It’s easy to forget that Barcelona is a beach city! The shores of the metropolis offer fine seafood eateries and beachy bliss. Barcelona local Julie shares her tips for hitting the sand and surf in the Catalan capital.
By Julie Sheridan
If you’re planning a trip to Barcelona, chances are you’re honing a hit list that includes hitting the beach. And to that I say: you’re doing better than I did on my first two trips to the city. The first time I managed to make it here for a long weekend without realising there even was a beach, before bypassing it altogether on a flying visit with work the second time around.
So throughout my last year living here, I’ve been making up for lost time. In fact, the allure of azure seas was one of my main considerations when deciding where in Spain to settle. Madrid has its charms, but the oppressive heat that overwhelms the city every summer made living there a non-starter. Cut to the Catalan capital, though, and the prospect of cooling off in the Mediterranean after work was too good to pass up.
Barcelona gets Botox
But Barcelona’s beaches (there are seven, eight, or nine of them, depending on who you ask), haven’t always been so appealing. Back in the days before the 1992 Olympic Games, the city’s waterfront was a sad legacy of abandoned wharves and ramshackle buildings, which locals made every effort to pretend weren’t there. Getting things ship-shape for a worldwide Olympic audience meant that tonnes of white sand were imported in to landscape the shores, which to this day are a source of civic pride. Most locals – joggers, cyclists, dog walkers, skateboarders, surfers and sun-worshippers are converts.
The sands are manicured morning and night by 200 people in nifty sand-combing machines (for want of a better noun), getting the beach ready to receive all-comers at all hours. Yes, the sands may be ersatz, but I can’t say it’s ever bothered me. In fact, when it comes to facilities, the 4.5km city coastline is remarkably well equipped. In high season, from April to September, it’s decked out with Red Cross lifeguards, showers and public toilets (although these are a bit thin on the ground, it has to be said). There are always plenty of sun loungers for hire or you could just do as the locals do and stake your claim on a beach towel.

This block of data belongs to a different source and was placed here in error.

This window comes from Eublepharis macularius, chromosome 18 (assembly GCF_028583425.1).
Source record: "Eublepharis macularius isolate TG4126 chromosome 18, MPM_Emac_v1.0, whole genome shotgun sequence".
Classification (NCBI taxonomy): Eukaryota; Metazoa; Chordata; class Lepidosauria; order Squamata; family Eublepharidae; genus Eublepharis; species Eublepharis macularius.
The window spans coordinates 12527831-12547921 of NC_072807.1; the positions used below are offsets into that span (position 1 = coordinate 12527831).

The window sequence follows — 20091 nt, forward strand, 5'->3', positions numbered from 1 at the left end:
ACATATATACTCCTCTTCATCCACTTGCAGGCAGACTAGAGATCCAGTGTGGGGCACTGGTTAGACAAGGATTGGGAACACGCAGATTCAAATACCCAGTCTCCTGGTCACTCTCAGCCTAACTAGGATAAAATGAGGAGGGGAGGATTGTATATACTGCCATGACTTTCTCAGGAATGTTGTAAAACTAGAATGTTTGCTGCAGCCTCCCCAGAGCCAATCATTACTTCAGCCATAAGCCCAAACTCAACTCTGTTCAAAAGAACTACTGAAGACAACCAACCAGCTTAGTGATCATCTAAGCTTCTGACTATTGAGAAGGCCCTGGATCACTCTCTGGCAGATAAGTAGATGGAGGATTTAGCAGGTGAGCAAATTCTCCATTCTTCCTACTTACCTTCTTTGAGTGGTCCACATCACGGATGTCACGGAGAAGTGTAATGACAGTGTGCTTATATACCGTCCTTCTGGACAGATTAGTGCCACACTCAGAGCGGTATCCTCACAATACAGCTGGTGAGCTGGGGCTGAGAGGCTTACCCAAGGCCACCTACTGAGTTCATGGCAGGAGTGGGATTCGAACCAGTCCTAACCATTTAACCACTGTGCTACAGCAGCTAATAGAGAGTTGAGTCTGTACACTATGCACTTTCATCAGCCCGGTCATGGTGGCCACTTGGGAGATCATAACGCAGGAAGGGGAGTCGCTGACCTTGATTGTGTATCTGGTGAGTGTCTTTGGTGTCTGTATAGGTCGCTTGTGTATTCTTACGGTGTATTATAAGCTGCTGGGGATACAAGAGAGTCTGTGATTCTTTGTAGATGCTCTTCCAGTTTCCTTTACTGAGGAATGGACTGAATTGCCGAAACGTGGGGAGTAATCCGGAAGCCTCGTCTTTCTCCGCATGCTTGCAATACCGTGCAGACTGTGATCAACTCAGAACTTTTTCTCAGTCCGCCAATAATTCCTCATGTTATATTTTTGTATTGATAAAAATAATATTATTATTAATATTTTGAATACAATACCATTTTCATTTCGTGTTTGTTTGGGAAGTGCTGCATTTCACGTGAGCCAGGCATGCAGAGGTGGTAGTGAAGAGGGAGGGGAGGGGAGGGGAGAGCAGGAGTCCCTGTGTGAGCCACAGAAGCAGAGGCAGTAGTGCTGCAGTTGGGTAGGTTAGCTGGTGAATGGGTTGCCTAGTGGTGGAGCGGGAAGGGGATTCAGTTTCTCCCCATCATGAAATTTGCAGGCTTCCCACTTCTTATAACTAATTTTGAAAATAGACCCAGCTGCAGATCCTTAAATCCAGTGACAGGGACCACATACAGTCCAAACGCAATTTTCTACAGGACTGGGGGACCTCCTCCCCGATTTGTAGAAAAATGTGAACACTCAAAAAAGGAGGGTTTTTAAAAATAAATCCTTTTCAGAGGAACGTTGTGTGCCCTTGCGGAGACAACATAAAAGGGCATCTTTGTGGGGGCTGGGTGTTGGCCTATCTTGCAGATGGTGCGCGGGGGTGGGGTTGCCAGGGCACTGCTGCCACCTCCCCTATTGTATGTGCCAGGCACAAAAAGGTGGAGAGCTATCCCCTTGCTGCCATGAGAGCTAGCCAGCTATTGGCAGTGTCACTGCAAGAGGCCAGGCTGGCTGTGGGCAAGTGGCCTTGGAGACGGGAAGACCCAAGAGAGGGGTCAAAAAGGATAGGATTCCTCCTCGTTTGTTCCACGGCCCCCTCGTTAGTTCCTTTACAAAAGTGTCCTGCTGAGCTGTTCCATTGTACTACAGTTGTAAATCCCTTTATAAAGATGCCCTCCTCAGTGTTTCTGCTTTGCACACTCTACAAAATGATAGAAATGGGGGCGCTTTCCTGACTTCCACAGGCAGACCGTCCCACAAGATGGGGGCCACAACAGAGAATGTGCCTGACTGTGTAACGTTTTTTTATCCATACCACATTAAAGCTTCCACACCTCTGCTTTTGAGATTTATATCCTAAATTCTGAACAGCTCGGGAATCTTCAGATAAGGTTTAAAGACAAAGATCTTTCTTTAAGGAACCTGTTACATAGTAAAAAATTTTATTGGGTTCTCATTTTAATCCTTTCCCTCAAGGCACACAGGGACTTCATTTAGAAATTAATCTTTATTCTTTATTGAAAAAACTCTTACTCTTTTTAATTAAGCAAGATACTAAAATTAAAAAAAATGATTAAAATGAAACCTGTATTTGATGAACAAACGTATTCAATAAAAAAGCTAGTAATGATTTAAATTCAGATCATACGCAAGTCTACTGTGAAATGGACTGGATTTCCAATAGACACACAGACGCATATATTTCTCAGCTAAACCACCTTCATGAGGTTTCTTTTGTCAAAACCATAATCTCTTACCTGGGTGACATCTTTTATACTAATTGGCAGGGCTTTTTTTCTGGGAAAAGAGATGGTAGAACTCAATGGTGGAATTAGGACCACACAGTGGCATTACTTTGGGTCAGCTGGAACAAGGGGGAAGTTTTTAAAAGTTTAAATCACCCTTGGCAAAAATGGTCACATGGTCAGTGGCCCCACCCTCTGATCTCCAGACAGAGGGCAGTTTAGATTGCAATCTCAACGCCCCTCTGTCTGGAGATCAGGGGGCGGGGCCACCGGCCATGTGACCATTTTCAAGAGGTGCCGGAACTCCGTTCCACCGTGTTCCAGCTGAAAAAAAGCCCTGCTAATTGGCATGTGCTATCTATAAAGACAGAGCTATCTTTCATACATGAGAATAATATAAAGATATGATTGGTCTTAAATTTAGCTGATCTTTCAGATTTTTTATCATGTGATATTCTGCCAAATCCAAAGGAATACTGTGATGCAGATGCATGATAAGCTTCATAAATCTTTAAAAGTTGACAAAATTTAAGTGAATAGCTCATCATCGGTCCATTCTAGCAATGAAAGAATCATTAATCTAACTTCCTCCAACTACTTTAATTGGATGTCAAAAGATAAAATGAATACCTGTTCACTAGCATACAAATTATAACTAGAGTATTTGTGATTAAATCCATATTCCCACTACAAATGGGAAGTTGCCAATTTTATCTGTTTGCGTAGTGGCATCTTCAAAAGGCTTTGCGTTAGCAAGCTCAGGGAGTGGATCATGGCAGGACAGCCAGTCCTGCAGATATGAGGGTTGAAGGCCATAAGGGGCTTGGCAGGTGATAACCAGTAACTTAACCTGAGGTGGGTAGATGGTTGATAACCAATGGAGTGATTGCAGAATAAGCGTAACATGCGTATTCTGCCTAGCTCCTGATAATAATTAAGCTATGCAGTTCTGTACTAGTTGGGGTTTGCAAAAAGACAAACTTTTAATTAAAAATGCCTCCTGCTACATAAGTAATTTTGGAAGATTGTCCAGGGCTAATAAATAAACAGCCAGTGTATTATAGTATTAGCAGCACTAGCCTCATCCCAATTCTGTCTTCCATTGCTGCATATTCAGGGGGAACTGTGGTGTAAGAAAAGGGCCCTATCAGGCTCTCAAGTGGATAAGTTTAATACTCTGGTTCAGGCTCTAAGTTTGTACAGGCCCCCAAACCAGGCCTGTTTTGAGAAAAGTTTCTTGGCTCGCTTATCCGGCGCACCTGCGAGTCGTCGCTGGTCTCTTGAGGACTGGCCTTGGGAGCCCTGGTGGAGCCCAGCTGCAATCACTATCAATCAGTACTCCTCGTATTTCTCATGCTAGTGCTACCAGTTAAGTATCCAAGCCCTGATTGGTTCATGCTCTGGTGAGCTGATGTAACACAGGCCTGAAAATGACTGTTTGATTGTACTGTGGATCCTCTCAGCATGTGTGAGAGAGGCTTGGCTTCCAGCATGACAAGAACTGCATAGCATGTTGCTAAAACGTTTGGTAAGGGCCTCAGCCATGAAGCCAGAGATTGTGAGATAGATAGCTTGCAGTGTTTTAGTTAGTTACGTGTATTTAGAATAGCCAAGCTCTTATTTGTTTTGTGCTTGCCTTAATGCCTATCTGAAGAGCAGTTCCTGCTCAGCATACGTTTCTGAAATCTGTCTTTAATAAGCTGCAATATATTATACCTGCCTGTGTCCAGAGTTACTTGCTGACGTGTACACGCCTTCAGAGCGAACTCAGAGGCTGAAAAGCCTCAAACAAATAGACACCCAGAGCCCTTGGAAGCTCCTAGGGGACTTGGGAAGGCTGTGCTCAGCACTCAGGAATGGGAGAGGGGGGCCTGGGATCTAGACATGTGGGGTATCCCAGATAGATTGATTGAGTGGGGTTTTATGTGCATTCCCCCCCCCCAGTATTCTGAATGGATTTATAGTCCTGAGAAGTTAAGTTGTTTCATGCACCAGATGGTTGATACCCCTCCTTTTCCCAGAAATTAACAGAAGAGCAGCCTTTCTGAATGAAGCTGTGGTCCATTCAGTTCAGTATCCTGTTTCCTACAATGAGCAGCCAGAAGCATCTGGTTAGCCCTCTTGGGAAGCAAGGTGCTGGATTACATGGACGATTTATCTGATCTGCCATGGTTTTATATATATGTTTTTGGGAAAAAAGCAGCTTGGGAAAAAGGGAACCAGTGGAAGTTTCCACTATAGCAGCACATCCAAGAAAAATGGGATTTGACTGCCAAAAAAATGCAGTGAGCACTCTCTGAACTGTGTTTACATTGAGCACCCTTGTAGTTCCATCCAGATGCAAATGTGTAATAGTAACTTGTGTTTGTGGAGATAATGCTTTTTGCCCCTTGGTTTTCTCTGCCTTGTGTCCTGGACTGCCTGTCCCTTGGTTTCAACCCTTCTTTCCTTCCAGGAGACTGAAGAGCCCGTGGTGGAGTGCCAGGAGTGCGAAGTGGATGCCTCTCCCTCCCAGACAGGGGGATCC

Which beach to choose?
Most tourists plump for the beach that’s most accessible from the city itself – Barceloneta. Heady and hedonistic, this is the spot for you if you like the feeling of being corralled into a corner and subjected to endless wails of “massage!” and “beers!” from the wandering vendors. You won’t be bored on Barceloneta beach – then again, you won’t get any peace, either (also, watch your bags here!).
As you get further away from the city centre, heading up towards the Forum area, the beaches become less crowded (and less picturesque). Catch the yellow metro line to Poble Nou and head for the beaches of Bogatell or Mar Bella for a more tranquil experience. On the other side of Gehry’s bronze ‘Fish’ sculpture, you’re still within easy walking distance of the glitzy Port Olympic complex, which is a great spot to enjoy a fresh seafood meal overlooking the marina.
Chipirones and chiringuitos – baby squid and beach bars
As the sun begins to set, Barcelona’s urban beaches take on a totally different atmosphere. A chilled vibe kicks in, and the city’s chiringuitos (open-air beach bars) really come into their own. Groups of friends gather to crack open a beer and sample the standard chiringuito fare, which typically includes tapas, seafood, sandwiches and other snacks. It can be a little on the pricey side, but given that there’s often a resident DJ, tiny tealights and the mellow sound of the waves, it’s not a bad way to end an evening or even gear up for the night ahead.
Julie made the move to Barcelona from her native Scotland in Spring 2011, after 10 years living under Scotch mist in Edinburgh.Out of an innate love of making things difficult for herself she deliberately chose a part of Spain where she knew no-one and couldn’t speak the local language. Her blog focuses on the social and cultural differences between Scotland and Spain, Caledonia and Catalonia.Guiri girl in Barca is her site.